Anime Reporter goes somewhat off-animation topic now to tell you precisely why, how, when and, to an extent, where I became a fan of Doctor Who.
It’s odd, really, that it took me so long, because I’ve never really shied away from science fiction or fantasy genres, but up until the age of 24, my impression of Doctor Who (as I would have mistakenly called the Doctor), was that he was a man with a glorious head of curly hair and a rather long, colourful scarf, though I was moderately aware that they had revamped it somewhat. I had also noticed from ads and posters that they’d apparently gone through quite a few lead actors since restarting, which only suggested to me that it was a series with a lot of serious on-set problems. What a pillock I was.
Then, just under two years ago, I went back to university to do an MA in Writing in Galway, Ireland. Up to taking this course, I was a little bit apprehensive that I might well be walking into a den of literary elitists who would immediately look down their monocles at me for not being on my third re-read of some of Tolstoy’s lesser known works. What I actually encountered was a group of some the funniest, most charming and most brilliant people I’ve had the fortune to encounter. I could write at length about this group and precisely why I’ve come to see them as something of a second family, but I won’t, I’ll just tell you about the three wonderful people who recommended Doctor Who so strongly that I really felt there was no choice. Sean is a wonderfully tall Texan with a profoundly calm exterior and a strong awareness of and appreciation for British television. Sean is a man who picks his words very carefully, which is perhaps why his love of puns and wordplay is so delightful. He’s not a man to embellish, and, despite his clearly impressive intellect, he tends to value a good chuckle above most elements of a story so his warm and definite recommendation was not one to overlook.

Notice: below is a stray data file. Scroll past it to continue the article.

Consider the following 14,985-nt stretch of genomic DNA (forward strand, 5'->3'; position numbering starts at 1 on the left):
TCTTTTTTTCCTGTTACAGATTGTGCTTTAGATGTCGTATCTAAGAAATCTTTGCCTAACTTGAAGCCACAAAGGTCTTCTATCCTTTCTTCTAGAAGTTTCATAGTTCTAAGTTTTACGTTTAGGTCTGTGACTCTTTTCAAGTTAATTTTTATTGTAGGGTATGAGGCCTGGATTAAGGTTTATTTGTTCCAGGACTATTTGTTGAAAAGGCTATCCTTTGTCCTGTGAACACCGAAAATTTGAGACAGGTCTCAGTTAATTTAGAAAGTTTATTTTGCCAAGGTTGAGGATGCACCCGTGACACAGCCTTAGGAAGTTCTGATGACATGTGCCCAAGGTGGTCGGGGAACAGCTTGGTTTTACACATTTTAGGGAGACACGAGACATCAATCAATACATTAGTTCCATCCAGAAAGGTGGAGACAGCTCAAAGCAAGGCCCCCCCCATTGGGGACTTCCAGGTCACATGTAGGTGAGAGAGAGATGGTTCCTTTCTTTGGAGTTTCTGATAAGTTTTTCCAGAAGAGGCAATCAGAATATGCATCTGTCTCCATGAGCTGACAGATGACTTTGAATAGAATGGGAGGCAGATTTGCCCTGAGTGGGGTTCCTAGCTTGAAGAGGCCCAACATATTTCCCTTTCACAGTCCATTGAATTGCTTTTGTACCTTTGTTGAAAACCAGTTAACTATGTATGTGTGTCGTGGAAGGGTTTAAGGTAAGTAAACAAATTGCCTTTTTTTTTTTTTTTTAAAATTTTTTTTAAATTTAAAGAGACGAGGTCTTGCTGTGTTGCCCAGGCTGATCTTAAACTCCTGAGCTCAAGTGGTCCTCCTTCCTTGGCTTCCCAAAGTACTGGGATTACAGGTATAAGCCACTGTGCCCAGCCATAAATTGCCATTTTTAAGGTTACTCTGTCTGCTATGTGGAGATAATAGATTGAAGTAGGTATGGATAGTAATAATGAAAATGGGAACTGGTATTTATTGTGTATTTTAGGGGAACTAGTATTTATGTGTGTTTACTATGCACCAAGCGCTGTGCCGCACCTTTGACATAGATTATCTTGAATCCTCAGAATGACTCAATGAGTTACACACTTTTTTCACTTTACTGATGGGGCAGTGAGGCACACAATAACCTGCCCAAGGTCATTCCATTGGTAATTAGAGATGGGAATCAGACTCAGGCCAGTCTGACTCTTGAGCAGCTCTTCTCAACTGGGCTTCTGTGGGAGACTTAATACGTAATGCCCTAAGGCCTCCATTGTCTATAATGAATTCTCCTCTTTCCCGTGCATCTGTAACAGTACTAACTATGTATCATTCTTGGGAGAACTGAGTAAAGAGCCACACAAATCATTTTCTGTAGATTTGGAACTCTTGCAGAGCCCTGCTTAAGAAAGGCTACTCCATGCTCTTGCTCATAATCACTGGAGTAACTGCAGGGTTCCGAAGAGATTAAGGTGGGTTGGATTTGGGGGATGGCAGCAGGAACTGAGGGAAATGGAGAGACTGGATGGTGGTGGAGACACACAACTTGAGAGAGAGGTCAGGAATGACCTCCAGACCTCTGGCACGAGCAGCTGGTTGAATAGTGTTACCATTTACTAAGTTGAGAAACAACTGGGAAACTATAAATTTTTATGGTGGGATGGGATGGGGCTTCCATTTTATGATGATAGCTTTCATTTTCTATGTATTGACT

Sarah is another American, and more than capable of expressing an opinion or two. Her penchant for description is so strong that more than one of our class was made to feel slightly nauseous as she gleefully read out her account of a surgical procedure she had the privilege of witnessing as a medical student. She’s also someone who knows exactly what she likes and what she doesn’t, with an intimidating knowledge of television and movies. Sarah’s love of all things Whedon immediately endeared here to quite a few other fans in our class and her opinion on television shows, (at least those that I’d also seen), was rarely very far from my own, or if different, wasn’t so different as to cast any doubt that her recommendations were something I should listen to.
Thirdly, there was Meabh. “Meabh”, for those of you not from Ireland, is a name pronounced ‘Mayv’. Meabh is probably the person in the class whose love of fantasy, science-fiction and horror genres was closest to my own. She’s also a very strong-willed advocate for equality and thinks very carefully about a lot of angles before she’s willing to sign off on a story or piece of television. While Meabh wasn’t about to suggest that Doctor Who was by any means perfect, (she may have a few bones to pick with a certain man called Moffat), she swore by the era of the tenth iteration of the Doctor and overall, had mostly positive things to say about the show.
Now, while all three of these people had opinions that I had come to respect and listen closely to, by far the most impressive thing was Read more ›